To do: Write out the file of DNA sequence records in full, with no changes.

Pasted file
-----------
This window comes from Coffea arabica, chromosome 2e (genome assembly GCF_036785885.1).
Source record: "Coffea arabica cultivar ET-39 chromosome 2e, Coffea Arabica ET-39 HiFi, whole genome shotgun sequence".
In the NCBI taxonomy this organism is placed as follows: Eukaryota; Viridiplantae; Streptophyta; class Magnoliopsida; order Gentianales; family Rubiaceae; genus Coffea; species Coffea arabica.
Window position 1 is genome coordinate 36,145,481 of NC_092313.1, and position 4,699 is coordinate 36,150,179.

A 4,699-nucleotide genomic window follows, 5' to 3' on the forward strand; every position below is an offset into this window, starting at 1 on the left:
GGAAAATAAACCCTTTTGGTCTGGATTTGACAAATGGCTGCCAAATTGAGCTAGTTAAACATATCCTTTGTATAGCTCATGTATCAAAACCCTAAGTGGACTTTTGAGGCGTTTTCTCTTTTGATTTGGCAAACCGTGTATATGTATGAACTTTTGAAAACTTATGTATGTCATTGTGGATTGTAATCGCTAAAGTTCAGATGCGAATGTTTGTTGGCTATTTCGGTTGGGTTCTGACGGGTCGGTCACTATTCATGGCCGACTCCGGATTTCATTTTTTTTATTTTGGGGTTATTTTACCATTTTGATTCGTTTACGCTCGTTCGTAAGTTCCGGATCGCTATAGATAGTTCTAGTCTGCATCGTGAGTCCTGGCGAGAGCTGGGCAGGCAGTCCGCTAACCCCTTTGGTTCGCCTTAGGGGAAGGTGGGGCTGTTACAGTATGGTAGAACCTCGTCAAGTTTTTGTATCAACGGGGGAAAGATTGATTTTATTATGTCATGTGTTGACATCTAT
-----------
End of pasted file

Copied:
This window comes from Coffea arabica, chromosome 2e (genome assembly GCF_036785885.1).
Source record: "Coffea arabica cultivar ET-39 chromosome 2e, Coffea Arabica ET-39 HiFi, whole genome shotgun sequence".
In the NCBI taxonomy this organism is placed as follows: Eukaryota; Viridiplantae; Streptophyta; class Magnoliopsida; order Gentianales; family Rubiaceae; genus Coffea; species Coffea arabica.
Window position 1 is genome coordinate 36,145,481 of NC_092313.1, and position 4,699 is coordinate 36,150,179.

A 4,699-nucleotide genomic window follows, 5' to 3' on the forward strand; every position below is an offset into this window, starting at 1 on the left:
GGAAAATAAACCCTTTTGGTCTGGATTTGACAAATGGCTGCCAAATTGAGCTAGTTAAACATATCCTTTGTATAGCTCATGTATCAAAACCCTAAGTGGACTTTTGAGGCGTTTTCTCTTTTGATTTGGCAAACCGTGTATATGTATGAACTTTTGAAAACTTATGTATGTCATTGTGGATTGTAATCGCTAAAGTTCAGATGCGAATGTTTGTTGGCTATTTCGGTTGGGTTCTGACGGGTCGGTCACTATTCATGGCCGACTCCGGATTTCATTTTTTTTATTTTGGGGTTATTTTACCATTTTGATTCGTTTACGCTCGTTCGTAAGTTCCGGATCGCTATAGATAGTTCTAGTCTGCATCGTGAGTCCTGGCGAGAGCTGGGCAGGCAGTCCGCTAACCCCTTTGGTTCGCCTTAGGGGAAGGTGGGGCTGTTACAGTATGGTAGAACCTCGTCAAGTTTTTGTATCAACGGGGGAAAGATTGATTTTATTATGTCATGTGTTGACATCTAT